Waiting for the postman back in the time of my youth was magic.
The clang of the mail slot in the front door opening followed by the distinctive plopping noise that magazines such as Newsweek and Boys’ Life along with department store catalogs intermingled with bills, letters, and unadulterated junk mail made on the hardwood floor was one the great pleasures of Saturday mornings during the school year.
I am no longer 8 years old. I’ve changed. So has the Postal Service.
Since the mid-1960s, it has become one of the most efficient agencies on earth moving massive volumes with extremely little error making deliveries in downtown Manhattan to remote rural routes in Montana.
So why is the Postal Service on pace to lose $6 billion this year after going $16 billion in the hole last year? One word: Congress.
The Postal Service is neither fish nor fowl. It is in the "Twilight Zone" of being a quasi-public agency of the worst kind. By Congressional decree it must stand financially independent, yet it can’t make any major changes including rate increases without first asking permission from Congress or their designated overseers. At the same time it must finance future retiree health benefits 100 percent in advance.
Those advance payments are a big deal to the tune of $5.6 billion annually. It sounded sensible when Congress set the Postal Service “free” of being a federal bureaucracy. If it paid all future obligations in advance, then the Postal Service would stand as a healthy and fiscally vibrant institution.
But what Congress really ended up doing was the equivalent of telling a slave that he’s free but not before putting him in leg irons attached to 100-pound steel balls.
Want to take a guess at how many other federal agencies have to pay 100 percent of the retiree health benefits in advance? Here’s a hint: It’s the same number of Congressional members who will be covered by the Affordable Health Care Act.
Even more astonishing is the fact 100 percent of all benefits for existing retired Postal Service workers are funded. The Postal Service Inspector General points out that compared to 42 percent of all other existing federal retirees and 80 percent of all Fortune 1000 pension funds.
So why doesn’t Congress just cut the Postal Service some slack?
It can’t afford to.
That’s because the $5.6 billion annual payment is included on the federal budget balance sheet. The payments are being used as the proverbial cash cow.
Congress also has a strange way of setting up independent agencies. The Postal Service can’t make marketing and financial decisions on its own. It must get permission essentially from Congress. This has been going on now for more than 40 years. It would be almost the same as kicking your son out at age 18 and telling him he’s on his own but then still controlling every aspect of his life when he’s 58. Essentially, you kicked him out but he’s still under your control. That’s where the Postal Service finds itself today.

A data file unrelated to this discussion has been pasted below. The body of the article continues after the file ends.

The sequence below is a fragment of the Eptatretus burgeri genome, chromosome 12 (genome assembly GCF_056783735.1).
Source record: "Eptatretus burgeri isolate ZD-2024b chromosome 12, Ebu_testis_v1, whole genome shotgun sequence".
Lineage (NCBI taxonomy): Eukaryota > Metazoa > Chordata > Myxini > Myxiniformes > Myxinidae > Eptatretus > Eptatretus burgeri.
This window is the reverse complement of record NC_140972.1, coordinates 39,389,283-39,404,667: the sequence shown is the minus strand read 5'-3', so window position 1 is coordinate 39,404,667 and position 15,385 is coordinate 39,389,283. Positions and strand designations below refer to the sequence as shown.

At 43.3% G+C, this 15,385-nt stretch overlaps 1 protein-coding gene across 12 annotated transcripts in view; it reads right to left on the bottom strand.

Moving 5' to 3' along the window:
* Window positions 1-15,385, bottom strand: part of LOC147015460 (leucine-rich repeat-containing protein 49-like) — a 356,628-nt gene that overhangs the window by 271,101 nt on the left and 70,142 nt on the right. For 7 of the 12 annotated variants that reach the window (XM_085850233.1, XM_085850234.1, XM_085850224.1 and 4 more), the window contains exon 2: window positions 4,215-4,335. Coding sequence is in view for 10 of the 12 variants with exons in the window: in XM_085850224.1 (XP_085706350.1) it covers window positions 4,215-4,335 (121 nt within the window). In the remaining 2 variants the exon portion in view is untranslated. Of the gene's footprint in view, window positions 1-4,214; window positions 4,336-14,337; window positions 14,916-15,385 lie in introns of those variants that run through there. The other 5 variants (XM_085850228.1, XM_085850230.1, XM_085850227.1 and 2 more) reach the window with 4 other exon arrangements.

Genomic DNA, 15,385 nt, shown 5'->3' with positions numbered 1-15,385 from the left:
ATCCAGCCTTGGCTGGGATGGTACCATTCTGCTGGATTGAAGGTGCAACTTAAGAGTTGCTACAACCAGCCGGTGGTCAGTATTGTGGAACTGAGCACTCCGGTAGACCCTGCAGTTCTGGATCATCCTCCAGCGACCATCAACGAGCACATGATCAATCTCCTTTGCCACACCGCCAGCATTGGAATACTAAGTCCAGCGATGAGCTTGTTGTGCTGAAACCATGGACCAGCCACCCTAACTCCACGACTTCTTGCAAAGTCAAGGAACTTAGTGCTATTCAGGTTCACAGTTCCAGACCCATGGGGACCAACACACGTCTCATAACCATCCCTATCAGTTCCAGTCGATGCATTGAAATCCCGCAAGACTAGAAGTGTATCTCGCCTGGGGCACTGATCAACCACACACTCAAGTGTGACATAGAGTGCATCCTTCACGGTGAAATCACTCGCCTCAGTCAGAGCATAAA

It can’t even do simple things, such as change rules to allow wine to be shipped by mail without asking Congress’ permission.
The biggest option on the table for the Postal Service to reduce overhead without substantially sending its basic services into a tailspin is to eliminate Saturday delivery. That represents a $2 billion annual savings.
Regardless of where you stand on Saturday service, you probably agree keeping the Postal Service operating is probably more important.
It is also obvious that a penny or so increase on the current first-class rate of 46 cents isn’t going to do the trick. It needs to go to 51 cents as soon as possible, if not more with all other classes going up proportionately.
If you don’t like dropping Saturday delivery and a 10 percent rate hike, there is another solution.
People don’t get mail on Sunday. They can survive without mail on Saturday. The people who are yelling the most about Saturday service possibly coming to an end aren’t the people receiving the mail in the millions of homes across America. It’s the concerns that essentially use the mail service to subsidize their business.
It is how they move their goods and advertising products. And given what it is costing under the current rules as imposed by Congress they are getting massive subsidies.
Of course, the argument is if they pay what it really costs mail volume will go down.
The problem is we can’t afford to let them have it both ways. Either Saturday service goes at the same time Congress backs off a bit on the 100 percent full funding of future retiree benefits, or else rates on all classes of mail reflect their true cost.
If it costs me 75 cents to mail a first class letter, so be it. But it will also cost junk mailers proportionally that much more.
We need to stop framing the argument as one about lonely elderly widows waiting patiently on Saturday morning for the mail to come even if it is nothing but junk mail and political hit pieces, and instead focus it on the real benefactors of the mail mess — big business.
This column is the opinion of Dennis Wyatt and does not necessarily represent the opinion of The Journal or Morris Newspaper Corp. of CA. He can be contacted at firstname.lastname@example.org or 249-3519.